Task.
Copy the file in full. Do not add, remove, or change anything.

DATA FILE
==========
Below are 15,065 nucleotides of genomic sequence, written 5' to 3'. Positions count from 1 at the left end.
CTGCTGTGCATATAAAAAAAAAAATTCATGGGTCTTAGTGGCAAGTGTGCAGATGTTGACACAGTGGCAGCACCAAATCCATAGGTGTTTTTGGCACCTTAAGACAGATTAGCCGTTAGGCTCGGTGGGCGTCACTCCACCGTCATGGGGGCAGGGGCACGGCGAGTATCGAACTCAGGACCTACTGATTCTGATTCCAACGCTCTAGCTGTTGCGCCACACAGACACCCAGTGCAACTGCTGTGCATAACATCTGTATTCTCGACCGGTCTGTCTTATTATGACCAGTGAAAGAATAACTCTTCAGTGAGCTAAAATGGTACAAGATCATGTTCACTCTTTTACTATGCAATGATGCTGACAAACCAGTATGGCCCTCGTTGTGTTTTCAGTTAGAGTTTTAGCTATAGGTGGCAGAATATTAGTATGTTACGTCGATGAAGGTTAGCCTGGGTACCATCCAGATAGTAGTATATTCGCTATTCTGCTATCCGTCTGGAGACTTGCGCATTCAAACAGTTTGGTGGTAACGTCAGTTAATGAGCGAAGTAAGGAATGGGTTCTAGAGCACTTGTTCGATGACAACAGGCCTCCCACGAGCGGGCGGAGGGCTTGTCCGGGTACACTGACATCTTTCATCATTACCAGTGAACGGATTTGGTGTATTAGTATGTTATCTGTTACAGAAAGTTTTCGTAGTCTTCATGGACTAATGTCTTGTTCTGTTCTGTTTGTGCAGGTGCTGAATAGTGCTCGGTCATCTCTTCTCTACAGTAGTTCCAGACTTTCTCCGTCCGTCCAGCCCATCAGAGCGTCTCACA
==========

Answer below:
Below are 15,065 nucleotides of genomic sequence, written 5' to 3'. Positions count from 1 at the left end.
CTGCTGTGCATATAAAAAAAAAAATTCATGGGTCTTAGTGGCAAGTGTGCAGATGTTGACACAGTGGCAGCACCAAATCCATAGGTGTTTTTGGCACCTTAAGACAGATTAGCCGTTAGGCTCGGTGGGCGTCACTCCACCGTCATGGGGGCAGGGGCACGGCGAGTATCGAACTCAGGACCTACTGATTCTGATTCCAACGCTCTAGCTGTTGCGCCACACAGACACCCAGTGCAACTGCTGTGCATAACATCTGTATTCTCGACCGGTCTGTCTTATTATGACCAGTGAAAGAATAACTCTTCAGTGAGCTAAAATGGTACAAGATCATGTTCACTCTTTTACTATGCAATGATGCTGACAAACCAGTATGGCCCTCGTTGTGTTTTCAGTTAGAGTTTTAGCTATAGGTGGCAGAATATTAGTATGTTACGTCGATGAAGGTTAGCCTGGGTACCATCCAGATAGTAGTATATTCGCTATTCTGCTATCCGTCTGGAGACTTGCGCATTCAAACAGTTTGGTGGTAACGTCAGTTAATGAGCGAAGTAAGGAATGGGTTCTAGAGCACTTGTTCGATGACAACAGGCCTCCCACGAGCGGGCGGAGGGCTTGTCCGGGTACACTGACATCTTTCATCATTACCAGTGAACGGATTTGGTGTATTAGTATGTTATCTGTTACAGAAAGTTTTCGTAGTCTTCATGGACTAATGTCTTGTTCTGTTCTGTTTGTGCAGGTGCTGAATAGTGCTCGGTCATCTCTTCTCTACAGTAGTTCCAGACTTTCTCCGTCCGTCCAGCCCATCAGAGCGTCTCACA